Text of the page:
It was the start of the long goodbye for baseball’s greatest closer.
Dressed in a dark jersey top and pinstriped uniform pants, Rivera announced what already had leaked out in prior days: This will be his 19th and final major league season.
And the 43-year-old has a clear vision of how he wants his career to end.
“The last game I hope will be throwing the last pitch in the World Series,” he said. “Winning the World Series, that would be my ambition.”
Rivera said he made the decision before arriving at spring training. With the entire Yankees‘ team looking on _ including longtime teammates Derek Jeter and Andy Pettitte _ Rivera said he knew the time was right for his decision. Rivera sat a table and team officials, led by managing general partner Hal Steinbrenner and manager Joe Girardi, sat nearby.
“I have just a few bullets left,” he said.
He then made his first game appearance since April 30, throwing 15 pitches during a 1-2-3 fifth inning against Atlanta. Looking like his overpowering self of old, Rivera retired Dan Uggla on a popup to second, then threw called third strikes past Juan Francisco and Chris Johnson.
“It was great to be on the mound again,” Rivera said with a big smile.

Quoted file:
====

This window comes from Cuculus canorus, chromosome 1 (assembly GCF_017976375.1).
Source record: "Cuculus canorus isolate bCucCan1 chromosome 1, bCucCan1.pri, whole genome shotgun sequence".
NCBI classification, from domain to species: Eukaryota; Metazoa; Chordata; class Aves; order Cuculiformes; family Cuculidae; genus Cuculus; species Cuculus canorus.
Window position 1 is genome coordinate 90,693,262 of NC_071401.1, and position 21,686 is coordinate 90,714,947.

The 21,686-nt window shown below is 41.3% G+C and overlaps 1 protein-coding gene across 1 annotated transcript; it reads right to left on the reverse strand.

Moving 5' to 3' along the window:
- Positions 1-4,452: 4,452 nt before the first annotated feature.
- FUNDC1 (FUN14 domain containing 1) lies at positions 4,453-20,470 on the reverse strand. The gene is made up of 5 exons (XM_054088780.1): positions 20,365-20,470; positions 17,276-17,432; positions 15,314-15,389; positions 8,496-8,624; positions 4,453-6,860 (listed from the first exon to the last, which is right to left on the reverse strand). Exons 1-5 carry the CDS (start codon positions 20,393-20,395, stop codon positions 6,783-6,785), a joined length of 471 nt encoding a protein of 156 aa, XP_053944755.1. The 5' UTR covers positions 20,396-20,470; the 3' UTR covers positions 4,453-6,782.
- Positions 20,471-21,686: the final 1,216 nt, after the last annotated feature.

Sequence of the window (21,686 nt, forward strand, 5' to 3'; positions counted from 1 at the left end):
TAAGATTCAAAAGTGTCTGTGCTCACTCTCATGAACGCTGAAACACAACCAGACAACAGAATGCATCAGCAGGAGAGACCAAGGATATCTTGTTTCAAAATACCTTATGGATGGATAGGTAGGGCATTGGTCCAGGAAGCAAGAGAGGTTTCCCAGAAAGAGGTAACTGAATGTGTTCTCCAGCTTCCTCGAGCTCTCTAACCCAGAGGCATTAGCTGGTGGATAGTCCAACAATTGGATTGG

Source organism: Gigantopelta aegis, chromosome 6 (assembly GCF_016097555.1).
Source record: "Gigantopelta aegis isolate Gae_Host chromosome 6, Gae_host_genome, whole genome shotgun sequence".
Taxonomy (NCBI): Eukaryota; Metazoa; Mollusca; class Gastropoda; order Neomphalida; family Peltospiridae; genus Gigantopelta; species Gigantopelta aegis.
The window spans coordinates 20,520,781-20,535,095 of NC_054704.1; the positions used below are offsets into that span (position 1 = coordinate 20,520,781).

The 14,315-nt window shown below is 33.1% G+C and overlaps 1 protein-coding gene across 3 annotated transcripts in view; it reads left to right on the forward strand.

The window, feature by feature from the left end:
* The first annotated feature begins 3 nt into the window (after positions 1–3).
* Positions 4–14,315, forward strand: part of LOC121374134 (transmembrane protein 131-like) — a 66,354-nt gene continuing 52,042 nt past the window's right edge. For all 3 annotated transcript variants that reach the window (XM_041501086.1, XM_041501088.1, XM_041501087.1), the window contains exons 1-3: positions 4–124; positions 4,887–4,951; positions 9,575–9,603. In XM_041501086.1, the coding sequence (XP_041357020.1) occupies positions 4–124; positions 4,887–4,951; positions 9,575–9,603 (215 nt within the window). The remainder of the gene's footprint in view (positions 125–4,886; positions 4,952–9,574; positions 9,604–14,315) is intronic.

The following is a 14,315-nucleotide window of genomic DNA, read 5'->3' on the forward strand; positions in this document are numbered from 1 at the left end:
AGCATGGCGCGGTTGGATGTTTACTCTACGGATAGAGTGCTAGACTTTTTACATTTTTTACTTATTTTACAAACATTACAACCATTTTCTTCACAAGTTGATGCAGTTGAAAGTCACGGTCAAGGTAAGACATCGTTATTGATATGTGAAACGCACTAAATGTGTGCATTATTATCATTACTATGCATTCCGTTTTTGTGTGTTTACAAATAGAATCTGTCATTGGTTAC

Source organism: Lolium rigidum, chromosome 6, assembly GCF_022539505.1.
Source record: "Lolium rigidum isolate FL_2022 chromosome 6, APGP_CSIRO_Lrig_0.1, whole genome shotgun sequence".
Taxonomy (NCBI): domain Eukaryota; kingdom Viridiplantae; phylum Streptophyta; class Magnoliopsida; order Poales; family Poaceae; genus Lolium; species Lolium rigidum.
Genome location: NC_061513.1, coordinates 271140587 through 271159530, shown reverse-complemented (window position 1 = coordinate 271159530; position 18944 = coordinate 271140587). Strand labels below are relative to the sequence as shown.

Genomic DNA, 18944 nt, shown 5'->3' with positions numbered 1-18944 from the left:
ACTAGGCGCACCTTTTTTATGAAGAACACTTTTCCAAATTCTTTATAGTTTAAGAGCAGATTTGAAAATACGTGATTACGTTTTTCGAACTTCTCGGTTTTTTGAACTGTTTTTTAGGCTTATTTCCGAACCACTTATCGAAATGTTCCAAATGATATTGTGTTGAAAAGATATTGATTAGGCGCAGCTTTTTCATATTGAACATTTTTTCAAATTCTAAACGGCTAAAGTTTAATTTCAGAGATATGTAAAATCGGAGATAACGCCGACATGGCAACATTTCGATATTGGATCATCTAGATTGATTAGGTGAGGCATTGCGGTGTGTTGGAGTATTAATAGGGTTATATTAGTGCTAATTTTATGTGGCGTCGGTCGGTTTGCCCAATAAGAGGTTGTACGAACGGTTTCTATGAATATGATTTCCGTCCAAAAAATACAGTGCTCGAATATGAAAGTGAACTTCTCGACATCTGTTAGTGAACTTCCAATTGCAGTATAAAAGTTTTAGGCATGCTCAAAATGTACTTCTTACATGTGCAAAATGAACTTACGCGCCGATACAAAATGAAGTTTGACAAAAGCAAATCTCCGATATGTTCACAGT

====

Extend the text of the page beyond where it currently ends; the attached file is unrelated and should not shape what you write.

Rivera jogged onto the field from the right-field bullpen to a standing ovation as Metallica’s “Enter Sandman” was played, then left the mound to another loud ovation. He called the whole day “overwhelming.”
“It’s wonderful,” Rivera said. “I can’t ask for more than that.”
With a dominating cut fastball few batters have figured out, Rivera holds the career saves record with 608 and has helped the Yankees win five World Series titles. He combined with Jeter, Pettitte and Jorge Posada to form the Yankees‘ Core Four.
“We just have a special relationship,” Pettitte said. “I don’t know how to explain it. Obviously, when you spent as much time together after as many years as we’ve been together, you just kind of grow a little closer to one another than you would with other teammates. He’s always been there for me.”